Governor Daugaard's declaration last January that labor force development would be one of his top priorities in 2014 led to his formation of a series of "workforce summits" to be held throughout South Dakota this year. Whether they turn out to be an election year sideshow or actually produce some substantive ideas and action remains to be seen. Of one thing I have no doubt. When it comes to discussions of how to successfully recruit out-of-state workers, South Dakota's non-existent personal and corporate income taxes will be brought up as a potential enticement to out-of-staters we're hoping to recruit. That ancient canard (along with the phony one about SD's low cost of living--we're actually in the middle of the pack when it comes to COL) has been used since as long as I can remember as an excuse for our low wage scales and a reason for out-of-staters looking for new digs and opportunities in South Dakota.
Turns out, though, that low state taxes aren't given as much of a reason for Americans who relocate to other states. The Center On Budget And Policy Priorities just produced this study, heavily dependent on data from the U.S. Census Bureau and the Internal Revenue Service, that concludes "State Taxes Have Negligible Impact On Americans' Interstate Moves." Of acute interest to South Dakotans is a table based on IRS data that shows during the period from 1993-2011, South Dakota had a net out-migration of a bit more than 5,000 families. It might have been more but for the tax climate in South Dakota, but it's clear that despite our absence of income taxes, South Dakota hasn't been able to attract more families than it loses.
Fact is, that despite all the vaunted benefits of our no-tax system in South Dakota, including that oft-cited ranking about our "number one business climate," economic growth hasn't been anything to write home about. Per the CBPP study, from 2002-2011 among the "nine states without a personal income tax, [economies grew annually] an average of 5.2 %, [while they] grew 8.2% in the nine states with the highest income taxes." You really have to conclude that based on population and economic data, having no income taxes in South Dakota hasn't been a particularly productive asset when it comes to moving this state forward. It's little wonder that Governor Daugaard is now scrambling to find an adequate labor force to supply even the relatively modest growth needs of South Dakota. In the meantime, Daugaard should consider that according to the study, "primarily low- and moderate-income households, not high-income households, are migrating to states without income taxes."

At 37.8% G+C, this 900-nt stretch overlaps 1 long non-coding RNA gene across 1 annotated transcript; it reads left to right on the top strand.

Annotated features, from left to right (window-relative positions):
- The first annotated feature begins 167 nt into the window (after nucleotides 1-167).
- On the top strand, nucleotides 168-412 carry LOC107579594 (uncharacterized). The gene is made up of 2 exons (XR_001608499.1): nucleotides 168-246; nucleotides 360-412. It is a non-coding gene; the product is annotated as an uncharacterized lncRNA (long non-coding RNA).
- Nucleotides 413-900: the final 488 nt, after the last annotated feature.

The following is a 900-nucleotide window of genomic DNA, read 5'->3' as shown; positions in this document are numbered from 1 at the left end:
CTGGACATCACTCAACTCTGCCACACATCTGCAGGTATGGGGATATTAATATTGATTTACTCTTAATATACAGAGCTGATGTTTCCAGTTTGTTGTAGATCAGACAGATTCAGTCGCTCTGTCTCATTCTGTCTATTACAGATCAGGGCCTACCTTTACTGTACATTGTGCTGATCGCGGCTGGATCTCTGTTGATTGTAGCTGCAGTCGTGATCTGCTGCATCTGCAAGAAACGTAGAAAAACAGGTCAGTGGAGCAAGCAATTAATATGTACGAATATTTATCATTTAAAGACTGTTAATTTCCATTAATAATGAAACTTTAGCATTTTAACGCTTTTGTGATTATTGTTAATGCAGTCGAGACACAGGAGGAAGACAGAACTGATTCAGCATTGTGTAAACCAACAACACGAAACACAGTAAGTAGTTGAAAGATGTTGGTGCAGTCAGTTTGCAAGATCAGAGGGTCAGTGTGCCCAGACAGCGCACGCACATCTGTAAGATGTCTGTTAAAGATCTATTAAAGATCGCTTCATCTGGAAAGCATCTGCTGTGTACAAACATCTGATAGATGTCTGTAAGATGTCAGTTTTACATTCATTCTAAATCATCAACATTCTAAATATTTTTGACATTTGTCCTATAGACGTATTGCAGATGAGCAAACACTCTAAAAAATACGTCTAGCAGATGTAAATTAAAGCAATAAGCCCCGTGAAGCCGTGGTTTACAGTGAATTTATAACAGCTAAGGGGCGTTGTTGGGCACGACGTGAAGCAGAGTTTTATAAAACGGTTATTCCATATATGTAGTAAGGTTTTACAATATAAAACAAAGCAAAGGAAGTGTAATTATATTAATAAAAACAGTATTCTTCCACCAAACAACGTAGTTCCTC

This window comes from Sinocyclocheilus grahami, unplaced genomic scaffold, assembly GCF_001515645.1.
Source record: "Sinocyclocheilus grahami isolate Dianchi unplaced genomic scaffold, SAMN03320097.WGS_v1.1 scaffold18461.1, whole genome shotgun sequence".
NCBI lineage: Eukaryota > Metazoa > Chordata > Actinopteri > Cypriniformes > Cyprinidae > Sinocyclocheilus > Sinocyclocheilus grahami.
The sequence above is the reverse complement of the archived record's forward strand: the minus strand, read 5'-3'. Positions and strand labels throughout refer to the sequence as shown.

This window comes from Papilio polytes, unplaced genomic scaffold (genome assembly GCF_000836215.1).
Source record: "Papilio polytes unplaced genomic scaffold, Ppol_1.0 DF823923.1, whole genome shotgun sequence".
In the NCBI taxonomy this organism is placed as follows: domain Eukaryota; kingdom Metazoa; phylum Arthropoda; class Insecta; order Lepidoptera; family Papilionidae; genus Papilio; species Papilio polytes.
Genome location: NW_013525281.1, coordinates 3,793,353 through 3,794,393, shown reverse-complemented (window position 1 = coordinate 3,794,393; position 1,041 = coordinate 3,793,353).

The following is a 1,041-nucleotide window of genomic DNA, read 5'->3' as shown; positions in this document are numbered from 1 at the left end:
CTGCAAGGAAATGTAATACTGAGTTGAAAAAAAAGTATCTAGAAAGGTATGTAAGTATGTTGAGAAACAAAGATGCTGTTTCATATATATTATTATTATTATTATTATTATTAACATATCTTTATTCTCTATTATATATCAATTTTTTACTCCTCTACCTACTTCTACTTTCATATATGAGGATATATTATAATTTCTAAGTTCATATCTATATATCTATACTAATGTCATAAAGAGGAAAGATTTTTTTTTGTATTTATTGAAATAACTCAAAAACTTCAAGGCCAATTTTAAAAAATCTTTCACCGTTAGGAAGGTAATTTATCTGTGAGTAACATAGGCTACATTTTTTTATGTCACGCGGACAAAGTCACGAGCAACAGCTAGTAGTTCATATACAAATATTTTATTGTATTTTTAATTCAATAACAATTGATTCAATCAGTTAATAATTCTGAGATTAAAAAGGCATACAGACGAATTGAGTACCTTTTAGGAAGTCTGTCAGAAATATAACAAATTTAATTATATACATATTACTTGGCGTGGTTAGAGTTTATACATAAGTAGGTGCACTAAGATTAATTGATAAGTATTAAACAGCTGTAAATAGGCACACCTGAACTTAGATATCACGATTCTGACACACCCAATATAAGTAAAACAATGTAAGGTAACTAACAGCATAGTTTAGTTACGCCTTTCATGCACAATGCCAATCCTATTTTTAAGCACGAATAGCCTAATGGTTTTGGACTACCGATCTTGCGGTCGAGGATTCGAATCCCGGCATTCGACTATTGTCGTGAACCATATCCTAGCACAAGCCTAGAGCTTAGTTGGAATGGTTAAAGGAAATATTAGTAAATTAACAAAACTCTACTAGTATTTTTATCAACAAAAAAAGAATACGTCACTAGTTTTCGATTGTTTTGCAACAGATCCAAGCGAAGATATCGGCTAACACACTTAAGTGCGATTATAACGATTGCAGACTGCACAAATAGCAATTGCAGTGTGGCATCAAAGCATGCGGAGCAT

It's still about services and infrastructure. Workforce summiteers should note an interesting "heads-up" produced in the report for states that are thinking of significantly reducing their tax burdens, thereby hoping to stem their out-migrations: "If deep tax cuts result in significant deterioration in education, public safety, parks, roads and other critical services and infrastructure, these states will render them selves less--not more--desirable places to live and raise a family." Interesting. Obviously, South Dakota can't contemplate cutting taxes that don't exist in the first place, but the study does call attention to services and infrastructure as primary considerations when it comes to desirability.
That South Dakota consistently shows up in the top tier of states in most "quality of life" rankings I see is a very nice thing, but doesn't get the job done when it comes to attracting workers. We continue to lag in the "show me the money" department when it comes to wages, both regionally and nationally, and our education rankings have been historically low, particularly when it comes to teacher salaries. It's hard for me to see how a lack of income taxes can trump salary and education considerations when a family contemplates moving to South Dakota. By themselves, lower taxes do not make an attractive home state, and it seems clear that they aren't much of an incentive to draw in the people that we need to move South Dakota into a more dynamic gear when it comes to economic growth.